Heigh Ho Heigh Ho Its Off To Yoga I Go

Heigh Ho Heigh Ho Its Off To Yoga I Go



Can we​ be as​ harmonic as​ those seven fictional characters on​ their way to​ mine their day away when we​ have a​ back ache? Can we​ obtain relief or​ do we​ have to​ endure a​ day of​ aches and pains while on​ the​ clock?

An article I recently viewed on​ the​ ArgusLeader.com website,​ indicates that back pain is​ the​ second leading reason people miss work. Truck drivers repeatedly have to​ deal with back pain from the​ continuous vibration of​ the​ spine while behind the​ wheel. Heavy lifting of​ patients and children puts nurses and parents at​ considerable risk. Statistics obtained from OccupationalHazards.com reveal that in​ the​ U.S.,​ nursing ranks as​ one of​ the​ top 10 occupations for work-related musculoskeletal disorders. And,​ an​ estimated 12 to​ 18 percent of​ nurses wind up leaving their profession due to​ chronic back pain.

Now it’s understood that the​ career we​ choose can have an​ adverse effect on​ our physical health. You can sit behind a​ desk all day long in​ air-conditioning,​ you can drive a​ tractor-trailer down Route 66 daily,​ or​ work in​ the​ hospital emergency room. Simultaneously,​ you are putting severe strain on​ your neck and back. Can we​ take the​ time to​ heal ourselves before our issues escalate? Can we​ do something to​ alleviate the​ pain if​ it​ is​ already present? is​ there anything we​ can do?

What is​ Yoga? It’s a​ system of​ exercises practiced for thousands of​ years as​ used to​ promote control of​ the​ body and mind.

Why Yoga? Because it​ can help. it​ has consistently been used to​ cure and prevent back pain by enhancing strength and flexibility. as​ many practitioners can attest,​ Yoga can offer effective healing that's relatively free of​ side effects. the​ slow movements and gentle pressures reach deep into troubled joints. Additionally,​ the​ easy stretches in​ conjunction with deep breathing exercises relieve the​ tension that binds up muscles and tightens joints. Yoga is​ exercise and relaxation rolled up into one.

Who is​ a​ candidate? Each year,​ millions of​ Americans suffer from debilitating back pain. Both acute and long-term stress can lead to​ muscle tension and exacerbate back problems. Despite Western medicine's phenomenal advances and powerful technology,​ two of​ the​ most commonly prescribed solutions—painkillers and surgery—do little to​ address the​ underlying causes of​ pain and can potentially cause side effects. in​ truth,​ a​ one-size-fits-all solution is​ impossible given that the​ causes and manifestations of​ pain—arthritis,​ strained ligaments,​ scoliosis,​ and herniated disks,​ to​ name a​ few—vary widely.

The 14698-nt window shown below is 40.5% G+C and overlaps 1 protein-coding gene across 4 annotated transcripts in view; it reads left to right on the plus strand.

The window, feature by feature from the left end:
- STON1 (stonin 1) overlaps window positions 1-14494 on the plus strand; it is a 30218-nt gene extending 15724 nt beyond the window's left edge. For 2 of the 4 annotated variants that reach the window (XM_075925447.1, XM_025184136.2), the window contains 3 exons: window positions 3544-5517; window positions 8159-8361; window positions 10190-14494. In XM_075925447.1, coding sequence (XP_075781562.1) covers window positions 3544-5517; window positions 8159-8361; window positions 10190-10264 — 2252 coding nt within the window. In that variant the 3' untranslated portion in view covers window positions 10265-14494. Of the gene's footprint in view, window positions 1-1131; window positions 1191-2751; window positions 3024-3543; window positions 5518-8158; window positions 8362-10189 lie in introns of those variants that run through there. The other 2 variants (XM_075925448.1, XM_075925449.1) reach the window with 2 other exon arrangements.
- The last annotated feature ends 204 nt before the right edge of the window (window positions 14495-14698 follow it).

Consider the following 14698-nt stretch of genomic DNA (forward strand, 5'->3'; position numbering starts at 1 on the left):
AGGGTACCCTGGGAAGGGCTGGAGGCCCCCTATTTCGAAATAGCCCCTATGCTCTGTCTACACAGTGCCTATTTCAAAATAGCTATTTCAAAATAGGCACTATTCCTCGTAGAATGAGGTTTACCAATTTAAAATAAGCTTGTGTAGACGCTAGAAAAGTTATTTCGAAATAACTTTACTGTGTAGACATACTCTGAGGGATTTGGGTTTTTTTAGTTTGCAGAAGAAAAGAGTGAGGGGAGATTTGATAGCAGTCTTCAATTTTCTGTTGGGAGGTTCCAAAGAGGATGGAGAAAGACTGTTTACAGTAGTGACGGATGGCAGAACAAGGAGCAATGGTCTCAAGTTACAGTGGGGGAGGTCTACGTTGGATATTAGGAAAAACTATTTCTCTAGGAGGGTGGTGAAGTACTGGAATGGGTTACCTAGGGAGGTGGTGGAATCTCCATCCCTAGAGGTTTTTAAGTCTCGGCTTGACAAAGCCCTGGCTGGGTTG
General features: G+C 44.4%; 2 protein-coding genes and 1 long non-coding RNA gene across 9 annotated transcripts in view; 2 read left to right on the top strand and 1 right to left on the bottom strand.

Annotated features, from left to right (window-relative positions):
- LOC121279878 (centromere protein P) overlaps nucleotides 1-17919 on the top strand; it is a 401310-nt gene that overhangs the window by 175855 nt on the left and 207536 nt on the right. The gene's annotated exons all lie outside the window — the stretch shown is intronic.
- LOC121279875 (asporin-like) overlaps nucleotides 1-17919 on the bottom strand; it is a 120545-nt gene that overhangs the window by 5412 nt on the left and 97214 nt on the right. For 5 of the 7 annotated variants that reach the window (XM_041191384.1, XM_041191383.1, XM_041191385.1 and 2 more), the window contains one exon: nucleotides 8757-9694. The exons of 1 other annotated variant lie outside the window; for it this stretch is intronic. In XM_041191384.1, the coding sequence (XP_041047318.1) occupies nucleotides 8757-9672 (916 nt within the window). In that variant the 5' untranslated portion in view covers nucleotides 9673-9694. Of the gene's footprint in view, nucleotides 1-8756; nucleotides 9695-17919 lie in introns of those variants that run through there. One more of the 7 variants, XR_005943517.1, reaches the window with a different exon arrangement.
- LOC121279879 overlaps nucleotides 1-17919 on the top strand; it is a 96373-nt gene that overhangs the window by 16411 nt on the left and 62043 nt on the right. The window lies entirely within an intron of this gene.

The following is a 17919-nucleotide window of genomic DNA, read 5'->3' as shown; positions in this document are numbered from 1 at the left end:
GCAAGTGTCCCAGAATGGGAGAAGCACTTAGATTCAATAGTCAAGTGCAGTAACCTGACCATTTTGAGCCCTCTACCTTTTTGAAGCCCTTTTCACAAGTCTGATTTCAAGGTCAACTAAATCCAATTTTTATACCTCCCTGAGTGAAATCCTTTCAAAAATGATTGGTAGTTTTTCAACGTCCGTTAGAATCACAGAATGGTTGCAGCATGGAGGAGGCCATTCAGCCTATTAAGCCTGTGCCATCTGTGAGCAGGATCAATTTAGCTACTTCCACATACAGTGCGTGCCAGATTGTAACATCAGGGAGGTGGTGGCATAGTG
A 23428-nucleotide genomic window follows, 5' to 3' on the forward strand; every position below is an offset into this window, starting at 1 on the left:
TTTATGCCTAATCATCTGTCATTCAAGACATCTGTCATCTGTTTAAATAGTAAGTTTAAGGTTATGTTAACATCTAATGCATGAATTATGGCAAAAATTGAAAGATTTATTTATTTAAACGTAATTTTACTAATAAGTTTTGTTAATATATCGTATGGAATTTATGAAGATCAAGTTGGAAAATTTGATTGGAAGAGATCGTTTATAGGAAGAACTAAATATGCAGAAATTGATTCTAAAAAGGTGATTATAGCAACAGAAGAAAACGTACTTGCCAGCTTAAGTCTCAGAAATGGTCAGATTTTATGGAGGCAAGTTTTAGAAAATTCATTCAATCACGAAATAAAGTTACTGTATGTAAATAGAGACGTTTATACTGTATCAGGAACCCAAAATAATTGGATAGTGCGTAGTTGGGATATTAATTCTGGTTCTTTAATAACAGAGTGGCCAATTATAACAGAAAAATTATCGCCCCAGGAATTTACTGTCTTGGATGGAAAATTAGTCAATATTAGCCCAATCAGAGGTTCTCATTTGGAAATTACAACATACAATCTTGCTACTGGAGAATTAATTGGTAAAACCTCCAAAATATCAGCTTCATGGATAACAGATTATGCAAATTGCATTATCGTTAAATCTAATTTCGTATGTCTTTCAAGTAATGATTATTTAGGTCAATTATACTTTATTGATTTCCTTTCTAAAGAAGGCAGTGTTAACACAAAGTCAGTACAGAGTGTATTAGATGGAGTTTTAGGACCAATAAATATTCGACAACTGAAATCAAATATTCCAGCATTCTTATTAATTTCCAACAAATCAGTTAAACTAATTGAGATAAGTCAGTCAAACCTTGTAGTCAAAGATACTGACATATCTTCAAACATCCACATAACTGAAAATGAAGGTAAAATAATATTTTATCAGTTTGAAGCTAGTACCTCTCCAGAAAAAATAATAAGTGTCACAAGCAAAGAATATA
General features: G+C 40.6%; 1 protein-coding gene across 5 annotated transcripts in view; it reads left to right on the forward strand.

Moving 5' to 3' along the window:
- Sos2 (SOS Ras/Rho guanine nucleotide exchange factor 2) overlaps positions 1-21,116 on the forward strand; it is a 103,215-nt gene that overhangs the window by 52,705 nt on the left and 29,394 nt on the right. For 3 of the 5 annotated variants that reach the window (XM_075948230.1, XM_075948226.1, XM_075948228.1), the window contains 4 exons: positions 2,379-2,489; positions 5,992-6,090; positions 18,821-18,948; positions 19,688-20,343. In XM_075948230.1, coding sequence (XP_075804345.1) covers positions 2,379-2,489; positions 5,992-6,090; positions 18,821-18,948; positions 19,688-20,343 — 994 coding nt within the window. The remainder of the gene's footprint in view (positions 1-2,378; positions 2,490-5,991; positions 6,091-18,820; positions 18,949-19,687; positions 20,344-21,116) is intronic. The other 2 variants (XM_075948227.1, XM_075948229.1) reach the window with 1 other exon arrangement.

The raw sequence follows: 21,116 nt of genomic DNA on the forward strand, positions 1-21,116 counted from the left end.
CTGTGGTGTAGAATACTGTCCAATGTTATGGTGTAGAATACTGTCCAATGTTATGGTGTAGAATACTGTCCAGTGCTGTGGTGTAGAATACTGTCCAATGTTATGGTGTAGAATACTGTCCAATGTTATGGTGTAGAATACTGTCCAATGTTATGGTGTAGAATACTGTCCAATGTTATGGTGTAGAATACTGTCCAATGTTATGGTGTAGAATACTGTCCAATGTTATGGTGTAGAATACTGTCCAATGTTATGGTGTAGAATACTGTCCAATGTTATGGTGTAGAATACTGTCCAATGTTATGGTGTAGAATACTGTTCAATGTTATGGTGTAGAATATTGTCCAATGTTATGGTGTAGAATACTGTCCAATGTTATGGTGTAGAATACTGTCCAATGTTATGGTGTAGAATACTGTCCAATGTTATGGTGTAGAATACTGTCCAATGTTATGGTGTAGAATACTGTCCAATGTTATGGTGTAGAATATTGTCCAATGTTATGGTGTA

How does Yoga assist pain management? Yoga helps reduce pain by helping the​ brain regulate the​ secretion of​ natural painkillers into the​ body. Breathing exercises commonly used in​ Yoga can also help reduce pain. Muscles tend to​ relax when you exhale,​ because of​ this lengthening your time of​ exhalation can help produce relaxation and reduce tension. Maintaining a​ certain awareness of​ ones own breathing helps to​ achieve calmer,​ slower respiration and assist in​ relaxation and pain management.

What do I do to​ get started? First,​ rule out potential serious causes of​ the​ back pain. See your primary care physician and speak to​ her/him of​ your concerns. He will know how to​ proceed from there to​ investigate the​ cause of​ your back pain. Then,​ also inquire as​ to​ whether or​ not it​ is​ safe for you to​ practice Yoga as​ part of​ your recovery program.

Treat the​ injury with extra care. When you are in​ a​ lot of​ pain,​ usually the​ tissues are inflamed,​ it’s critical that you proceed at​ a​ slow pace. if​ you work in​ an​ aggressive fashion in​ order to​ improve your strength or​ flexibility too early on,​ it​ can cause you even more pain.

Looking for an​ experienced teacher with substantial training and experience should be your next course of​ action. a​ Yoga therapist will assist you by creating a​ program that is​ specific to​ your needs and limitations,​ especially those pertaining to​ your injury and medical condition. They will observe your form and practice,​ and track how you respond to​ the​ exercises. He or​ she will gauge which elements are likely to​ be helpful and determine whether modifications are necessary.

Studies have shown that strict bed rest can cause you more harm than good. Go ahead and try breathing exercises and practice a​ gentle asana as​ soon as​ you experience pain.

Stomach crunches are often prescribed by doctors in​ order to​ prevent recurring episodes of​ back pain. Looking at​ this from a​ yogic perspective this is​ imprecise. By doing to​ many crunches or​ ab exercises you can increase the​ tightness in​ the​ hip flexors,​ and potentially making the​ back problems worst. With Yoga,​ the​ approach is​ to​ examine which muscles need to​ be strengthened and which ones need to​ be stretched,​ and finally designing a​ program that would work on​ those specific needs.

Do avoid poses that worsen or​ aggravate your problem. if​ you have a​ lumbar disk problem,​ be careful with forward bends,​ especially those that include some form of​ a​ twist. Also,​ during transitions take care,​ attention tends to​ wander. Sudden changes of​ position should be avoided and stepping rather than jumping should be the​ standard.

Lastly,​ make certain to​ consult your physician before proceeding with any exercise program,​ including Yoga. Also,​ if​ Yoga is​ approved for you be sure to​ receive proper training from a​ qualified Yoga instructor.




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